Crassula ovata is a prominent element of the Eastern Cape and KwaZulu-Natal valley thicket vegetation, together with a variety of aloes, euphorbias, Portulacaria afra and other succulents. It occurs from Willowmore to East London and northwards to Queenstown and KwaZulu-Natal where it grows on rocky hillsides.

Amongst thicket vegetation and on rocky hillsides.

Water requirements:
- Select -

Frost tolerance:
Semi-tender (tolerates some cold but not freezing)

Light conditions:
Sun; semi-shade

Other Characteristics

Drought resistant
Wind resistant
Salt spray resistant
Has non-aggressive roots
Suitable for growing in containers
Low maintenance

Edibility & Toxicity

Edible roots
We have no confirmation that any part of this plant is toxic, however we urge caution as this information may be incorrect.


Interaction with physical surroundings:
In addition to being a CAM plant (see notes), and having succulent water-storing stems, leaves and swollen roots that give it the ability to survive droughts, this crassula can also survive being grazed, trodden on or knocked over, as it is able to root from any piece of stem, even a single leaf.

The flowers attract bees, wasps, flies, beetles and butterflies. The fine dust-like seed is dispersed by the wind.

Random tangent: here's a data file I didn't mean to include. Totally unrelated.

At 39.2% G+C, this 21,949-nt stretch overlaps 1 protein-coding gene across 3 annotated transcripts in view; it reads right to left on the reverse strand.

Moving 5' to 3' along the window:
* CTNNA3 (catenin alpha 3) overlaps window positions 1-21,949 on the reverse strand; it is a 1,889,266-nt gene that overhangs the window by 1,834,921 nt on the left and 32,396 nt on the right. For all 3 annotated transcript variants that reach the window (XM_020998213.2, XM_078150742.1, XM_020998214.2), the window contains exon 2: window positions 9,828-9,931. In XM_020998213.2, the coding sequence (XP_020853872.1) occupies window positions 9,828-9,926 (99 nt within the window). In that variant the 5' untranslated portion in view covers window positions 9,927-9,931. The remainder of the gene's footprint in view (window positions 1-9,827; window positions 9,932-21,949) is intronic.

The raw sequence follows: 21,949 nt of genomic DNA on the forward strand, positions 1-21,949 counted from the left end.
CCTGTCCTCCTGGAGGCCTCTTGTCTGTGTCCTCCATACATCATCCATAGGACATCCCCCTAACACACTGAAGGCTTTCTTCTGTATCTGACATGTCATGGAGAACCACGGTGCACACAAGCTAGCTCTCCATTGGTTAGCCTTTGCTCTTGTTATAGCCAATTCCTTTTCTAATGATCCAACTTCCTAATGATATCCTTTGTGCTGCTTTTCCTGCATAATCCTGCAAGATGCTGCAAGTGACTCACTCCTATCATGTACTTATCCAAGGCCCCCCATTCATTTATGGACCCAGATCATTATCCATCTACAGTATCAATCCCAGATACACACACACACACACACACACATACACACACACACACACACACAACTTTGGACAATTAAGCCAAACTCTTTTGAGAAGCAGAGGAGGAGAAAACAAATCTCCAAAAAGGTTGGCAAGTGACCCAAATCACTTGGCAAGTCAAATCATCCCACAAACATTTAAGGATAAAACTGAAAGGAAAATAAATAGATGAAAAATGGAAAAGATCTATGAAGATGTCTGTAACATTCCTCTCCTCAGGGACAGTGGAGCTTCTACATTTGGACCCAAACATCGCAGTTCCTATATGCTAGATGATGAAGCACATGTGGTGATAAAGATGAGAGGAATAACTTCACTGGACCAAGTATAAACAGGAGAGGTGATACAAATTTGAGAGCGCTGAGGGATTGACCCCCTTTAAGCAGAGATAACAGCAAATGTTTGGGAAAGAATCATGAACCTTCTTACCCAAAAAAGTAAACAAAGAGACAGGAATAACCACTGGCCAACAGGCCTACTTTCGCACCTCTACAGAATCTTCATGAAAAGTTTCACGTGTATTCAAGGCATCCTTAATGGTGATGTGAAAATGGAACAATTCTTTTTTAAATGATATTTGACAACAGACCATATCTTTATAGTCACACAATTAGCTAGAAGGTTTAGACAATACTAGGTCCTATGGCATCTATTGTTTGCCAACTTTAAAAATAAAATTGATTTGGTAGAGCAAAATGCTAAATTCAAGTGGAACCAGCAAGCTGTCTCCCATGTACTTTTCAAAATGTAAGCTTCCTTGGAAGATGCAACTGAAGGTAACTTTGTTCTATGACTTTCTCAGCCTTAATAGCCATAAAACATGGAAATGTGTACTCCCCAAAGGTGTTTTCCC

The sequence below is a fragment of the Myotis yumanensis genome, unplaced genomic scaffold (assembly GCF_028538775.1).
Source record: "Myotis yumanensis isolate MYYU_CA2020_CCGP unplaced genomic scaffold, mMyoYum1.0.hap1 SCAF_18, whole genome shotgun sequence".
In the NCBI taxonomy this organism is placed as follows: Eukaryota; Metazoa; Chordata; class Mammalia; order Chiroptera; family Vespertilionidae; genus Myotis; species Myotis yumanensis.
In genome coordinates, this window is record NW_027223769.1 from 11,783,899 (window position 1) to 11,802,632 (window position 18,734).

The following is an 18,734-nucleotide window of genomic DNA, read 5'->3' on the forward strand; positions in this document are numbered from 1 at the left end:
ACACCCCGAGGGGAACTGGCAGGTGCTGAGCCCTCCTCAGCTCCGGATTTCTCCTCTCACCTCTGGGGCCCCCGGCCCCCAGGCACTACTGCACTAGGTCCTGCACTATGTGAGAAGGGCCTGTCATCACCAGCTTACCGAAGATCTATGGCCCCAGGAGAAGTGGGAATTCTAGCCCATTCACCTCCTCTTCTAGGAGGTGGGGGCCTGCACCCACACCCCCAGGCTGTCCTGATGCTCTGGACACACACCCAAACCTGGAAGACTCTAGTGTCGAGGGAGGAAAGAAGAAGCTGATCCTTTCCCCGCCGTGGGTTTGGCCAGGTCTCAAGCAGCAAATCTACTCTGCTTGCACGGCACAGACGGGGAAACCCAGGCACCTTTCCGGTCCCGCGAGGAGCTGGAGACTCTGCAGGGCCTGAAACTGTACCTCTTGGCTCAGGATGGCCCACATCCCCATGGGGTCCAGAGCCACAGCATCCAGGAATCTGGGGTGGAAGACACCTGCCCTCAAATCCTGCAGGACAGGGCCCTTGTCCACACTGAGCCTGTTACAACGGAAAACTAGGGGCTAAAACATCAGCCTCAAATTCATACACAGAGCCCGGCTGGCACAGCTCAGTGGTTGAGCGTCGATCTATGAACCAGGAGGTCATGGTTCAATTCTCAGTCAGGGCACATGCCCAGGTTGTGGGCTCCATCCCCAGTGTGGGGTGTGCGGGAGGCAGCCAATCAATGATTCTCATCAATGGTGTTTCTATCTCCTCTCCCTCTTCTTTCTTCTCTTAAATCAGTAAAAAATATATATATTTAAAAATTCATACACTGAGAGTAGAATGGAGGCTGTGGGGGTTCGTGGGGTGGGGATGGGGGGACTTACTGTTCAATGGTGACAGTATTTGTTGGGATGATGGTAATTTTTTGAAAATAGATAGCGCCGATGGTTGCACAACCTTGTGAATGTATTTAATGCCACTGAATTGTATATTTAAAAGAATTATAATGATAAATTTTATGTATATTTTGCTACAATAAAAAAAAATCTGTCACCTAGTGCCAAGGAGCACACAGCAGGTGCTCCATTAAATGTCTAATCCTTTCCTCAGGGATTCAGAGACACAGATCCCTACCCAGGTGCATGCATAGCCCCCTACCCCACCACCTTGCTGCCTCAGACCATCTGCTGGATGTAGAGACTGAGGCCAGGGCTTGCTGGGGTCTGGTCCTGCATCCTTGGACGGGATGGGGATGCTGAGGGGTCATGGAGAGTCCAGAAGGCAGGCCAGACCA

Tortoises love the leaves but rarely devour them completely. Any discarded leaves left around the foot of the plant send down roots and grow into new plants.

The stems also make handy bases for wasps to build their nests.
Attracts insects
Attracts reptiles

Other information

Uses & Cultural aspects:
The Khoi and other African tribes ate the roots, they were grated and cooked after which they were eaten with thick milk. The leaves were also used medicinally, boiled in milk as a remedy for diarrhoea, and used to treat epilepsy, corns and as a purgative.

In the Far East, Germany and the USA it is traditionally grown in square porcelain tubs with 'lion feet' to bring good financial luck, and has attracted more common names including the Money Tree, Penny Plant, Dollar Plant and Tree of Happiness.

Crassula ovata is easy to grow in normal loam soil, but it must have good drainage. It thrives in full sun or semi-shade, but will flower best in a sunny position. Feed with plenty of compost, organic or inorganic fertilisers, and take care not to overwater. This plant is tolerant of drought, wind and coastal conditions.

Although it comes from a frost-free environment, it should tolerate a winter minimum of -1° C (zone 10) but is best protected from frost to prevent the flowers from being damaged.